Microplastics are small particles produced for industrial purposes or formed by breakdown of anthropogenic debris. Caribbean nations import large quantities of plastic products. The Caribbean region is vulnerable to natural disasters and Climate Change is predicted to bring multiple additional challenges to island nations. Microplastics have been found in an array of marine environments and in a diversity of marine species. Occurrence of microplastic in the intestinal tracts of marine fish is a concern to human and ecosystem health as pollutants and pathogens can associate with plastics. Studies have shown that the incidence of microplastics in marine fish varies with species and location. Prevalence of microplastics (≤ 5 mm) in fish species from Grenadian waters (representing pelagic, semi-pelagic and demersal lifestyles) harvested for human consumption have been investigated via gut analysis. Harvested tissue was digested in 10% KOH and particles retained on a 0.177 mm sieve were examined. Microplastics identified have been classified according to type, colour and size. Over 97% of fish examined thus far (n=34) contained microplastics. Current and future work includes examining the invasive Lionfish (Pterois spp.) for microplastics, investigating marine invertebrate species as well as examining environmental sources of microplastics (i.e. rivers, coastal waters and sand). Owing to concerns of pollutant accumulation on microplastics and potential migration into organismal tissues, we plan to analyse fish tissue for mercury and other persistent pollutants. Despite having ~110,000 inhabitants, the island nation of Grenada imported approximately 33 million plastic bottles in 2013, of which it is estimated less than 5% were recycled. Over 30% of the imported bottles were ‘unmanaged’, and as such are potential litter/marine debris. A revised Litter Abatement Act passed into law in Grenada in 2015, but little enforcement of the law is evident to date. A local Non-governmental organization (NGO) ‘The Grenada Green Group’ (G3) is focused on reducing litter in Grenada through lobbying government to implement the revised act and running sessions in schools, community groups and on local media and social media to raise awareness of the problems associated with plastics. A local private company has indicated willingness to support an Anti-Litter Campaign in 2018 and local awareness of the need for a reduction of single use plastic use and litter seems to be high. The Government of Grenada have called for a Sustainable Waste Management Strategy and a ban on both Styrofoam and plastic grocery bags are among recommendations recently submitted. A Styrofoam ban will be in place at the St. George’s University campus from January 1st, 2018 and many local businesses have already voluntarily moved away from Styrofoam. Our findings underscore the importance of continuing investigations into microplastics in marine life; this will contribute to understanding the associated health risks. Furthermore, our findings support action to mitigate the volume of plastics entering the world’s oceans. We hope that Grenada’s future will involve a lot less plastic. This research was supported by the Caribbean Node of the Global Partnership on Marine Litter.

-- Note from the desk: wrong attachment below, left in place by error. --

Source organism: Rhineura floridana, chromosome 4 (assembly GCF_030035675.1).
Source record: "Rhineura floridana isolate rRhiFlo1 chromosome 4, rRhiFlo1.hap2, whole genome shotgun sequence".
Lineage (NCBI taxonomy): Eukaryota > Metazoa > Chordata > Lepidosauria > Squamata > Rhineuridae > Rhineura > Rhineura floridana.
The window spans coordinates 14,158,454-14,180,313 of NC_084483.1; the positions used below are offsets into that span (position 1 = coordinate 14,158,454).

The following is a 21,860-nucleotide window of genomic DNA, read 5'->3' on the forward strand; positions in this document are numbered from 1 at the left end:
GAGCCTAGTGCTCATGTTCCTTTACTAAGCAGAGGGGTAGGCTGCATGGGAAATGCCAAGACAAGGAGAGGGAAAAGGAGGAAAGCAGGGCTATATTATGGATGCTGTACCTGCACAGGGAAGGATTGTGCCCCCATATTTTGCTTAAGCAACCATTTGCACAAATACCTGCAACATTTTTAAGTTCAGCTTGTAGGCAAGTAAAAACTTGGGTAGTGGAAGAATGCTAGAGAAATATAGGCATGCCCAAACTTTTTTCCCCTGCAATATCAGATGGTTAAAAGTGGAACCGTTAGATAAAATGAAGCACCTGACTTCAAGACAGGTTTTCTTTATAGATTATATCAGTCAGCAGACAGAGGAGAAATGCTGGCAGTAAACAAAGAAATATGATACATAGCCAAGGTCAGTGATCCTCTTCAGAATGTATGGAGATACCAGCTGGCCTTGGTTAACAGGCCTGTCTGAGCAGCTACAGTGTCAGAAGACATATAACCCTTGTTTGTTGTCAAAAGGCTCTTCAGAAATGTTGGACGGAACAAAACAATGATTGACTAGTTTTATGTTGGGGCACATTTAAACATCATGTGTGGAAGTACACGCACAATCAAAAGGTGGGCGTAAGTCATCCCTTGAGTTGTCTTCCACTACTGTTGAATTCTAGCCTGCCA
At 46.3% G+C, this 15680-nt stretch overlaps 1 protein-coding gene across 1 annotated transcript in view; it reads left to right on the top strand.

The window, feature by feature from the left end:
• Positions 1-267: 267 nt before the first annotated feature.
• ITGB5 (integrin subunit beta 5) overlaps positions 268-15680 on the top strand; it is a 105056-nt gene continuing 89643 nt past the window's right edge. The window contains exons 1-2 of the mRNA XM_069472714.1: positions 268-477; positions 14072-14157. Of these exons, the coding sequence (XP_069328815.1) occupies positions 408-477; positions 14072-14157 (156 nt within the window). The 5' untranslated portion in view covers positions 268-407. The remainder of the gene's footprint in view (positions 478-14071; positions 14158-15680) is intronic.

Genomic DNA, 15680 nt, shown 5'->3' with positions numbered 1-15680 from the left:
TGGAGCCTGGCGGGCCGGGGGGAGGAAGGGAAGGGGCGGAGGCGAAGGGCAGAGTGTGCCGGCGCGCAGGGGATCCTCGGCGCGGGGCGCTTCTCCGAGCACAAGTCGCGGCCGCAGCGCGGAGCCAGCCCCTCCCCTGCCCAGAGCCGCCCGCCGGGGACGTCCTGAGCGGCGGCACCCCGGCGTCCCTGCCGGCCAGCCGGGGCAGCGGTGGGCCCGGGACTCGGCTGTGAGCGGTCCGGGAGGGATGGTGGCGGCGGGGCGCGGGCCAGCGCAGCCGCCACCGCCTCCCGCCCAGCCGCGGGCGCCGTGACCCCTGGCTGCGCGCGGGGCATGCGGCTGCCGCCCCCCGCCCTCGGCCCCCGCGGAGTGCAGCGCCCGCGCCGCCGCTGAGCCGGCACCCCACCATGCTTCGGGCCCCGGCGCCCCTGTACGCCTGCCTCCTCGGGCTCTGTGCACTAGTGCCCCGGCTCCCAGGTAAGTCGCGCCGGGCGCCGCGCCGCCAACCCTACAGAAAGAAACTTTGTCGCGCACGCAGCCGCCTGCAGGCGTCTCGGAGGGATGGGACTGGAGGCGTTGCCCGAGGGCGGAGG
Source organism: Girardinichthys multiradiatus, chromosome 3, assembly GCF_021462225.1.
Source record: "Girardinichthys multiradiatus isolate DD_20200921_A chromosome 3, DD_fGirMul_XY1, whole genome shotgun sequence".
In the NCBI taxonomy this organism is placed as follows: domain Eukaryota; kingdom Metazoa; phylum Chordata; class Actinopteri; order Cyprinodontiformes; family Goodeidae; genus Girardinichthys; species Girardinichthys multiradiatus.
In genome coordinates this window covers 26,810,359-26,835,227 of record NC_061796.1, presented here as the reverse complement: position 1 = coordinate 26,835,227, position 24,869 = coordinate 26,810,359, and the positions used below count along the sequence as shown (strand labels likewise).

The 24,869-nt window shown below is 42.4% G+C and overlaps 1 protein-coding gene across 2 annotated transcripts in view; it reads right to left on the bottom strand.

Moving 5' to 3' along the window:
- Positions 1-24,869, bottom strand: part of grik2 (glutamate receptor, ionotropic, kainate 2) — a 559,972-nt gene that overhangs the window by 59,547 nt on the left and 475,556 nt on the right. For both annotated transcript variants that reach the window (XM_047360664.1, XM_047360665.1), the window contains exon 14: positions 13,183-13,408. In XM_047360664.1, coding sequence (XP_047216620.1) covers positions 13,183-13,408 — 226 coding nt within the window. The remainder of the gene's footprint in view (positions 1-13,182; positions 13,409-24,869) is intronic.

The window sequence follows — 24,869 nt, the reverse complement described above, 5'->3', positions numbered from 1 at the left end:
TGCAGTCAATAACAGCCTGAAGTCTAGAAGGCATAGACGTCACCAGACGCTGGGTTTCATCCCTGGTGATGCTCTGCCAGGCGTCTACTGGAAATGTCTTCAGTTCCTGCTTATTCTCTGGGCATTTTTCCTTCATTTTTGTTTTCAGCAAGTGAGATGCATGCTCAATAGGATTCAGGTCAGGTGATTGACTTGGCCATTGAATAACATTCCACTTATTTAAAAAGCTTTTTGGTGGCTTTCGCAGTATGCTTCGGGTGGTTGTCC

Keywords: Pollution, Microplastics, Caribbean, small island developing nation

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1 Applying Miniaturized near Infrared Technology for Commingled and Microplastic Waste Analysis

Authors: Monika Rani, Claudio Marchesi, Stefania Federici, Laura E. Depero


Degradation of the aquatic environment by plastic litter, especially microplastics (MPs), i.e., any water-insoluble solid plastic particle with the longest dimension in the range 1µm and 1000 µm (=1 mm) size, is an unfortunate indication of the advancement of the Anthropocene age on Earth. Microplastics formed due to natural weathering processes are termed as secondary microplastics, while when these are synthesized in industries, they are called primary microplastics. Their presence from the highest peaks to the deepest points in oceans explored and their resistance to biological and chemical decay has adversely affected the environment, especially marine life. Even though the presence of MPs in the marine environment is well-reported, a legitimate and authentic analytical technique to sample, analyze, and quantify the MPs is still under progress and testing stages. Among the characterization techniques, vibrational spectroscopic techniques are largely adopted in the field of polymers. And the ongoing miniaturization of these methods is on the way to revolutionize the plastic recycling industry. In this scenario, the capability and the feasibility of a miniaturized near-infrared (MicroNIR) spectroscopy combined with chemometrics tools for qualitative and quantitative analysis of urban plastic waste collected from a recycling plant and microplastic mixture fragmented in the lab were investigated. Based on the Resin Identification Code, 250 plastic samples were used for macroplastic analysis and to set up a library of polymers. Subsequently, MicroNIR spectra were analysed through the application of multivariate modelling. Principal Components Analysis (PCA) was used as an unsupervised tool to find trends within the data. After the exploratory PCA analysis, a supervised classification tool was applied in order to distinguish the different plastic classes, and a database containing the NIR spectra of polymers was made. For the microplastic analysis, the three most abundant polymers in the plastic litter, PE, PP, PS, were mechanically fragmented in the laboratory to micron size. The distinctive arrangement of blends of these three microplastics was prepared in line with a designed ternary composition plot. After the PCA exploratory analysis, a quantitative model Partial Least Squares Regression (PLSR) allowed to predict the percentage of microplastics in the mixtures. With a complete dataset of 63 compositions, PLS was calibrated with 42 data-points. The model was used to predict the composition of 21 unknown mixtures of the test set. The advantage of the consolidated NIR Chemometric approach lies in the quick evaluation of whether the sample is macro or micro, contaminated, coloured or not, and with no sample pre-treatment. The technique can be utilized with bigger example volumes and even considers an on-site evaluation and in this manner satisfies the need for a high-throughput strategy.

Keywords: Chemometrics, Microplastics, microNIR, urban plastic waste